January is National Glaucoma Awareness Month, a time to educate ourselves about this condition that affects over 3 million Americans and is a leading cause of irreversible blindness today. There is no cure for glaucoma, so early detection and treatment are essential for preserving vision.
Glaucoma is actually not a single disease, but rather a group of diseases that progressively damage the optic nerve. The most common form, primary open-angle glaucoma, involves deterioration of the optic nerve tissue that is gradual and painless. For this reason, those affected may lose a significant portion of their vision without even noticing. Another type of glaucoma is angle-closure glaucoma, which can be acute or chronic. Acute angle-closure glaucoma may be accompanied by symptoms such as:
- Pain and redness in the eye
- Halos or colored rings appearing around lights
- Blurred vision
- Severe headache
- Nausea and vomiting
Acute angle-closure glaucoma is a medical emergency, so you should go to the emergency room or ophthalmologist immediately if you are experiencing any of these symptoms. Both primary open-angle glaucoma and angle-closure glaucoma involve an increase in intraocular pressure, which is the pressure inside your eye. This happens when there is either an overproduction of fluid inside your eye or improper drainage of it.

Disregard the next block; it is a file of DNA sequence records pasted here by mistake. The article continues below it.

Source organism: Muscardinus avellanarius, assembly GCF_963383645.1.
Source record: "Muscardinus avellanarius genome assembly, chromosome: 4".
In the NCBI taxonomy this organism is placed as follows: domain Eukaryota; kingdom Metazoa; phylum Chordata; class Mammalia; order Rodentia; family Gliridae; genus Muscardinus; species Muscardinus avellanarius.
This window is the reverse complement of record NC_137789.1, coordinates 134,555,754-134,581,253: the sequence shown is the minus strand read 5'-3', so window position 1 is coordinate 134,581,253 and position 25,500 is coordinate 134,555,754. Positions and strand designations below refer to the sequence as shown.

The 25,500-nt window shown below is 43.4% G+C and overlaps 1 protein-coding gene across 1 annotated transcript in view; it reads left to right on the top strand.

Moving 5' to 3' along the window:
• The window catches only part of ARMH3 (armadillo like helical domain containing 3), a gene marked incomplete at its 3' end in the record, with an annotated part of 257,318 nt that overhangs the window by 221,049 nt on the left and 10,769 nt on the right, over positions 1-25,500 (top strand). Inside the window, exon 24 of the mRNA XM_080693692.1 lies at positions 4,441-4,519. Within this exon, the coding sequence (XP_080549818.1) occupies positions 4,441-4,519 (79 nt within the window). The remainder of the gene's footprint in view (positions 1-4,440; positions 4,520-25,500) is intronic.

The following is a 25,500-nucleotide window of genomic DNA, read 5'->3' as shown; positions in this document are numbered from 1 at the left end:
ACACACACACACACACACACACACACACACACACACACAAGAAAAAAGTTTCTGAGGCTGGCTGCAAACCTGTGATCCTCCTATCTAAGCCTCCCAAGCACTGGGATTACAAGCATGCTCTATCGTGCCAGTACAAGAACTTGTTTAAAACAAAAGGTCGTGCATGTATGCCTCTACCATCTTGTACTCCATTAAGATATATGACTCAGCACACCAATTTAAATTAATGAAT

The best way to protect yourself from glaucoma is to get regular comprehensive eye examinations. If detected early enough, there are a variety of glaucoma treatments that help reduce pressure in the eye and slow the damage to the optic nerve, including medications, surgery, and drainage implants. You should also be aware of the risk factors of glaucoma, which include:
- Age: People over the age of 60 are at an increased risk of developing glaucoma.
- Race: Black, Asian, Hispanic, and Native Alaskan people are at an increased risk for certain types of glaucoma.
- Family history: If someone in your family has had glaucoma, you may also be at an increased risk for developing it.
- Eye injury: Past trauma to the eye can cause intraocular pressure to increase, increasing the risk of glaucoma in the future.
- Medical conditions: People with diabetes, high blood pressure, heart disease, or sickle cell anemia may have a greater risk of glaucoma.
- Eye anatomy: Having thin corneas, sensitive optic nerves, or extreme nearsightedness or farsightedness may increase risk of glaucoma.
- Medications: Prolonged use of corticosteroids may increase risk of secondary glaucoma.
The National Eye Institute predicts that the number of Americans with glaucoma could double over the next three decades. Educating yourself about it now is a smart step, and you can now share what you’ve learned with your friends and family. Enjoy the rest of the month, and as always, stay healthy and stay safe!
–The Wellness and Stress Clinic Team